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America’s Roe Reversal Is the Elephant in NATO’s Room

Foreign ministers from thirty NATO states unexpectedly discussed the U.S. Supreme Court this week during a luncheon held in conjunction with the military alliance’s annual meeting.

According to one of the two Americans present, at least four ambassadors in the room voiced their displeasure with the Supreme Court’s decision last week to overturn Roe v. Wade and eliminate the constitutional right to abortion.

Rep. Gerry Connolly (D-Virginia), chairman of the NATO Parliamentary Assembly, joined Secretary of State Antony Blinken and 29 other foreign ministers for the event.

Both men have voiced their disagreement with the Court’s ruling, although Connolly stated in an interview that he was surprised by the criticism from officials of friendly states.

“In diplomatic circles, individuals are typically reticent to criticize your internal domestic policies,” Connolly said, adding that in each of the four separate encounters, foreign ministers “started the dialogue” and “made a point of conveying with me their displeasure.”
Supreme Court overturns Roe v. Wade

The Supreme Court has voted to overturn Roe v. Wade, the precedent-setting case that has preserved abortion rights for the past 50 years.

The incident harkened back to Donald Trump’s presidency when lawmakers and diplomats often heard inquiries from foreign counterparts expressing concern, anxiety, and even indignation regarding the former president’s comments and behaviour.

President Joe Biden admitted at a news conference on Thursday that the Supreme Court’s recent actions have been “destabilizing,” although other MPs attending the NATO summit minimized the significance of the abortion verdict on the summit.

After defeating Trump on a pledge to demonstrate to the rest of the world a more stable America, Biden now faces a high court that could make this task much more difficult.

Connolly cautioned that the Roe turnaround risks harming U.S. credibility and reinforcing the notion among many NATO allies that the U.S. cannot be trusted to uphold the 21st-century ideals that its leaders constantly promote overseas.

“All the pledges of ‘we’re back and ‘don’t peek behind the curtain of the last four years’ are somewhat undermined by this,” Connolly remarked. “This diminishes faith in our system. And that’s quite crucial when you’re tasked with helping to lead a military alliance against the big, terrible Russians.”


Connolly refused to identify the foreign ministers who addressed the meal. Eleven of the thirty NATO foreign ministers are women, and several NATO heads of state and government promptly issued statements affirming the right to abortion following Friday’s court judgment.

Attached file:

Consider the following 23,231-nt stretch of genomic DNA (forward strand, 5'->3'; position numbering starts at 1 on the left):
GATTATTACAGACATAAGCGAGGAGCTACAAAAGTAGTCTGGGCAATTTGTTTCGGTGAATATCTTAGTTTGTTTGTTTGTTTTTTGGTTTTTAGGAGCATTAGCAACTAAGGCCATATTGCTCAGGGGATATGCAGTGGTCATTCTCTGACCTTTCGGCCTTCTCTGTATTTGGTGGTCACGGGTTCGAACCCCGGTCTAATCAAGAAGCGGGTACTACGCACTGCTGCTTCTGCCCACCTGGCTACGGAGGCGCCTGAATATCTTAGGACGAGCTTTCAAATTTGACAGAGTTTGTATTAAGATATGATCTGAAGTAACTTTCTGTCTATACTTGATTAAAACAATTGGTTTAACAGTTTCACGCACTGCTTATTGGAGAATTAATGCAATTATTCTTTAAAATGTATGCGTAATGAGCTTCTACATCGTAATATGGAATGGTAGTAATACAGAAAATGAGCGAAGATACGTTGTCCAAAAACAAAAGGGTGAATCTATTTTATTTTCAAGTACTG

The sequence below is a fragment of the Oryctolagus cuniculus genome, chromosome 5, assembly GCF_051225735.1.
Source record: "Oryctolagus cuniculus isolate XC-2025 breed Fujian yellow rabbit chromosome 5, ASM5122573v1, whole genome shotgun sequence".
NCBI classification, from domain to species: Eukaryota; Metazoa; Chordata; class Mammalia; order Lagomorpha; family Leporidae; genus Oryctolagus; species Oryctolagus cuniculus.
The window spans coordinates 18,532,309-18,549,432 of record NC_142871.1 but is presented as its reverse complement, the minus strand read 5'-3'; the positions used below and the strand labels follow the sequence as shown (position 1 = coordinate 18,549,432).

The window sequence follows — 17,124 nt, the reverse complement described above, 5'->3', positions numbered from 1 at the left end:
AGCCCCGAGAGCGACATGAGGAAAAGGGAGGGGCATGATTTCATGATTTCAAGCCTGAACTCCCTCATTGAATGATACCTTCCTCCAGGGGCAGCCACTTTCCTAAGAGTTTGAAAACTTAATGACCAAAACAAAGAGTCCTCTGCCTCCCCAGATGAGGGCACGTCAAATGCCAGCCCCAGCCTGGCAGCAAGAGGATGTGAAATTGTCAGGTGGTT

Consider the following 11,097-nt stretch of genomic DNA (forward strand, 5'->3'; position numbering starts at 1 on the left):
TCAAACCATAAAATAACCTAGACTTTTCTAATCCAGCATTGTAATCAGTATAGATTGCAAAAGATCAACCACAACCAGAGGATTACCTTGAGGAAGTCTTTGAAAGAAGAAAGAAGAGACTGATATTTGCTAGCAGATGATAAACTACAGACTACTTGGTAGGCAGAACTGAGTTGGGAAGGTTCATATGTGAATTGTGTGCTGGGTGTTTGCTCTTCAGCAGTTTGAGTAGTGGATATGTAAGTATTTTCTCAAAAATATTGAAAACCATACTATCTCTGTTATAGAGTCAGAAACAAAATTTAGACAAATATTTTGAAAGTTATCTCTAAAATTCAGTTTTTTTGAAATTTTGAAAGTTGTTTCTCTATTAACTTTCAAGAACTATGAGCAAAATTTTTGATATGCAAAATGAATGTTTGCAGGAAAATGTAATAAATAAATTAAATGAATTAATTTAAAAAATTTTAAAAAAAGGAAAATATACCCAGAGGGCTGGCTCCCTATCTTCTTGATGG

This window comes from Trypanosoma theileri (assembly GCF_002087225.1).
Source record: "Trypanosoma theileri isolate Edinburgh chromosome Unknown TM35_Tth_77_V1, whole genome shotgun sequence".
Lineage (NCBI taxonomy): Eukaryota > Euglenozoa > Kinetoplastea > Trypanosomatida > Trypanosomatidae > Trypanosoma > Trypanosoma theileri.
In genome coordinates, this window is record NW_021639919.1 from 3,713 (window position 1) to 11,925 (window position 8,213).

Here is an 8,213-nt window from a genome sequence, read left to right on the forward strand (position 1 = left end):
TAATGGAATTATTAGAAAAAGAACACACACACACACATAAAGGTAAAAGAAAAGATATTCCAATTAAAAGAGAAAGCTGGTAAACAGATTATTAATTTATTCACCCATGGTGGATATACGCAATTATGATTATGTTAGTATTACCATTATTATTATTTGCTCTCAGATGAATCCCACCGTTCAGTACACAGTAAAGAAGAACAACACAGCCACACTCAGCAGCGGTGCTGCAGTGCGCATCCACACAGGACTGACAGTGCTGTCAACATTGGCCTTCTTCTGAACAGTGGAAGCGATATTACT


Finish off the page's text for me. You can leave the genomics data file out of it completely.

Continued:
French politicians have even stated their intent to legislate abortion rights in the nation’s constitution.

At least as of Wednesday, according to a senior Biden administration official, leaders at the NATO summit had not brought up the topic of abortion.

Members of a different bipartisan group of U.S. senators, led by Sens. Jeanne Shaheen (D-N.H.) and Thom Tillis (R-N.C.), reported hearing little about the abortion problem from their Spanish colleagues since their arrival.

Sen. Chris Coons (D-Delaware), another member on the tour, stated that the senators have not even discussed the Roe v. Wade case during their travels, in part because of its political toxicity at home.

“I hold fairly strong opinions on the matter, as do several delegation members… This topic [abortion] probably divides us more than any other,” Coons said, adding, “If you want to represent our country well in a crucial moment for the future of NATO, focus on the things that unite us. When we return, we will have ample opportunity to express our strong disagreement.”

Shaheen was asked at a NATO public forum on Wednesday if the U.S. has lost credibility on global women’s issues due to the Supreme Court decision.

Shaheen countered that the United States has been a leader in promoting women’s roles in foreign policy decision-making at the State Department and the Defense Department. She reaffirmed that she disagrees with the Court’s ruling and supports abortion rights.

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Tillis, like the vast majority of Republicans in Washington, appeared to support the decision of the Supreme Court. He dismissed its effect on America’s international standing.

“The Supreme Court decided whether or not it was a constitutional right or a legal decision, a legislative decision that the states can make,” Tillis explained. “We’ll see how this plays out over time.”

Some Democratic lawmakers, however, have focused on the impact of the abortion ruling on the international stage, emphasizing what they believe it says about American democracy that an unelected group of justices can overturn policies that are popular with the general public.

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